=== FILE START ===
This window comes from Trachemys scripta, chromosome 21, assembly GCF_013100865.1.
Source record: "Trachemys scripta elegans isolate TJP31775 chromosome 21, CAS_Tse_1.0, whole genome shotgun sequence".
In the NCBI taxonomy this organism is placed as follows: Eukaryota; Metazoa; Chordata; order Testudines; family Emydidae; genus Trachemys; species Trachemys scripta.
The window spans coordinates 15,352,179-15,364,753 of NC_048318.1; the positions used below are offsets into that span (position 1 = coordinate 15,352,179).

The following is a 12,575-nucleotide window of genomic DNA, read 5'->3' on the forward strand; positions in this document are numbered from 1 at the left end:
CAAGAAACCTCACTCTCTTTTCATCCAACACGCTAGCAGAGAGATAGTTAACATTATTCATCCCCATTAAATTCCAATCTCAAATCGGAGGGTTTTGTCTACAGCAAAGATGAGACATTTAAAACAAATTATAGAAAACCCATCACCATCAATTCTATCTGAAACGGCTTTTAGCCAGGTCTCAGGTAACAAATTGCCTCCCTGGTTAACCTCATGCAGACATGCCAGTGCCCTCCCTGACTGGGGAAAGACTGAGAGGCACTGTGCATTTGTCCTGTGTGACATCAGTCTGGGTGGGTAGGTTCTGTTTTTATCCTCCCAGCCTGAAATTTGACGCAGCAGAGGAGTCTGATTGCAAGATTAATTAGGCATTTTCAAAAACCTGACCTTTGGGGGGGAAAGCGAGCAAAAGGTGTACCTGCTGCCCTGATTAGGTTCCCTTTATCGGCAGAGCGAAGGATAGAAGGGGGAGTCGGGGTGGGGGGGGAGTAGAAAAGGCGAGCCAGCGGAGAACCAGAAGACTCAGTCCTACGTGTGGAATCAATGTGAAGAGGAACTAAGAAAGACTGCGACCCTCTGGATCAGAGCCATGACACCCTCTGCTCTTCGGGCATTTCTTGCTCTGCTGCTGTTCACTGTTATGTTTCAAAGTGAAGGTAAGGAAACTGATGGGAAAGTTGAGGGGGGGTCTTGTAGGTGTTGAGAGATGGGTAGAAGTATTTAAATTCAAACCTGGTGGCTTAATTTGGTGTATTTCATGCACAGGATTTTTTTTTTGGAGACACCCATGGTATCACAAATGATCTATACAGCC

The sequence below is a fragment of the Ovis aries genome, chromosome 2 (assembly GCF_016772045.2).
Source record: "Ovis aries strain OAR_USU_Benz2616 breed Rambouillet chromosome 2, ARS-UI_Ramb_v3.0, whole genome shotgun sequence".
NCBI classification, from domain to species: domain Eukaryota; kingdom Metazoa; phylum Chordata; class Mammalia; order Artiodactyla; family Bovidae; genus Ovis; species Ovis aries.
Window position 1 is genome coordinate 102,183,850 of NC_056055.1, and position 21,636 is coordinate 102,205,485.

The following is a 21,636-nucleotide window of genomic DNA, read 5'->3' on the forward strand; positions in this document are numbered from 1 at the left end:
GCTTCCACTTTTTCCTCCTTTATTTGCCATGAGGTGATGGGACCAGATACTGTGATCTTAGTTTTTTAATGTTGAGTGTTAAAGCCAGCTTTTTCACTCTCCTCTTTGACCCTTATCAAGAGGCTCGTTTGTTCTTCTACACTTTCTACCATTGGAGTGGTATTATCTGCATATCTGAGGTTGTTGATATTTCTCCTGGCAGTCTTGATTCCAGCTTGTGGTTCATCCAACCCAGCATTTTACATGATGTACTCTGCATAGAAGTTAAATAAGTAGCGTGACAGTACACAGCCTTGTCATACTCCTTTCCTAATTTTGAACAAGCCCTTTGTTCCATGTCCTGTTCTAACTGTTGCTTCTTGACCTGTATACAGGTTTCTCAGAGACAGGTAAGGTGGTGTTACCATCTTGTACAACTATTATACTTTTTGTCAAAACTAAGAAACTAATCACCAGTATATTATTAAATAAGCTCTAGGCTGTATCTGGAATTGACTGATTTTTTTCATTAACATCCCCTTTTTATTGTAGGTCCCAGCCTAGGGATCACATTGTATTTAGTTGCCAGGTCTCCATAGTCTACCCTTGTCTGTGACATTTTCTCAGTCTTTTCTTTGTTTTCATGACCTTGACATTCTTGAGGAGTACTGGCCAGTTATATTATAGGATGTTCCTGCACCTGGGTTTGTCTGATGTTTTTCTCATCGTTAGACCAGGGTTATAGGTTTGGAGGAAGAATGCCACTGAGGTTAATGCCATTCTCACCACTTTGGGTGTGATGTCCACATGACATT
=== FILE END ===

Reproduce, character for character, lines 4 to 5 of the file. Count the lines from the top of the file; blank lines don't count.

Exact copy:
The window spans coordinates 15,352,179-15,364,753 of NC_048318.1; the positions used below are offsets into that span (position 1 = coordinate 15,352,179).

The following is a 12,575-nucleotide window of genomic DNA, read 5'->3' on the forward strand; positions in this document are numbered from 1 at the left end: